I slowly bend and lower the wrench to the blanket. I self-talk a bunch of you got this, never taking my eyes off the screen door. If he comes out here, I’m done for. My hair hurts just thinking about it.
“Com…” I try but my mouth is so dry it comes out as a croak. I conjure spit into my mouth and try again.
“COMING!” I yell, willing my legs to move up onto the porch.
Inside Daddy sits in his avocado velour chair and holds out his glass. “Fix me another, and don’t make it weak.” He pauses like it’s the first time he has seen my new look. When really, he just never remembers seeing it before.
“Little witch,” he slurs.
“You say witch like it’s a bad thing.” – Writer Unknown
I grab the glass and notice his glazed angry eyes. Today must have been a bad day at work. He’s already angry and it’s not even 6 o’clock. If I don’t get those tires off soon and make myself scarce, we’ll be on Sherman’s Flats by 7:30 running a telephone pole slalom course. My hands begin to shake just thinking about the last time. I stop and breath again for a minute.
We were feet from that pole and then a blue car passed us within inches, it’s horn blaring. When we got home, Daddy ran into the neighbor’s mailbox. They called social services for the seventh time, but Daddy wasn’t in his truck when the police got there, so there wasn’t a thing they could do. It’s always the same story. Nobody can do anything about Daddy.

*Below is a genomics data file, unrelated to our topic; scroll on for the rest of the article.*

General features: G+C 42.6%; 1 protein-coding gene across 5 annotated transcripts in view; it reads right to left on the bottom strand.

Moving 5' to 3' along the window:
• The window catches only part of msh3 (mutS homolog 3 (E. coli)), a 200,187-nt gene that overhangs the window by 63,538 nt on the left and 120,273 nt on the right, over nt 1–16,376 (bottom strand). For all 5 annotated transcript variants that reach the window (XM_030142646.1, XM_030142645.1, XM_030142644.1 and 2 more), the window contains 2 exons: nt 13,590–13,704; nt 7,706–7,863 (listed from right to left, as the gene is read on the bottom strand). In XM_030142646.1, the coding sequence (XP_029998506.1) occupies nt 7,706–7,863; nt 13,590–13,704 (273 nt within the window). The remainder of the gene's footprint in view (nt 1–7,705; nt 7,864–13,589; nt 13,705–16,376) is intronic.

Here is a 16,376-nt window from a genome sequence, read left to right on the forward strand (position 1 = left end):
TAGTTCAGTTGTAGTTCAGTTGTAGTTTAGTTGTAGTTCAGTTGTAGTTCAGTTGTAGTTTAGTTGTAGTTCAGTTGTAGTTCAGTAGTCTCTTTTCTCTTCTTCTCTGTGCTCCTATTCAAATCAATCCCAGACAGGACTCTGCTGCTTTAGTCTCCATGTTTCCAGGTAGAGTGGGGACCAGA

It wouldn’t matter anyway. The courts don’t mind that he’s a drunk, raisin’ a daughter. Momma’s probably been rolling’ in her grave, but there isn’t anything she can do either. Momma died of cancer when I was five. So, Daddy’s got rights to me until he hurts me and since he hasn’t killed or maimed me yet, everything is okay the way it is, at least that’s what the courts say. I won’t have rights until I’m eighteen. But I made it this far. I just gotten make it four more years.
“What’s taking you so long!” Daddy yells.
I grab the ice and fill half the glass and then pour in the Vodka all the way to the top - the way Daddy likes it. I pass the sink on the way to the living room, and the little witch inside stops me.
I should add water to this.
But I don’t dare.
I keep moving.
I hold the glass out to Daddy, and he squints and puts his big rough hands over mine. Squishing mine into the glass. “Did you put water in it?” he growls.
I look him in the eye like I learned. Otherwise, no matter what I say he’ll think I’m lying. “No Daddy,” I whisper while silently sending magic vibes for him to believe me.
“You have witchcraft in your lips,” William Shakespeare, “Henry V”
He glares at me. I can smell the Vodka coming off his sweaty body – vodka and rot. “You think you’re smart, don’t you?” He slurs.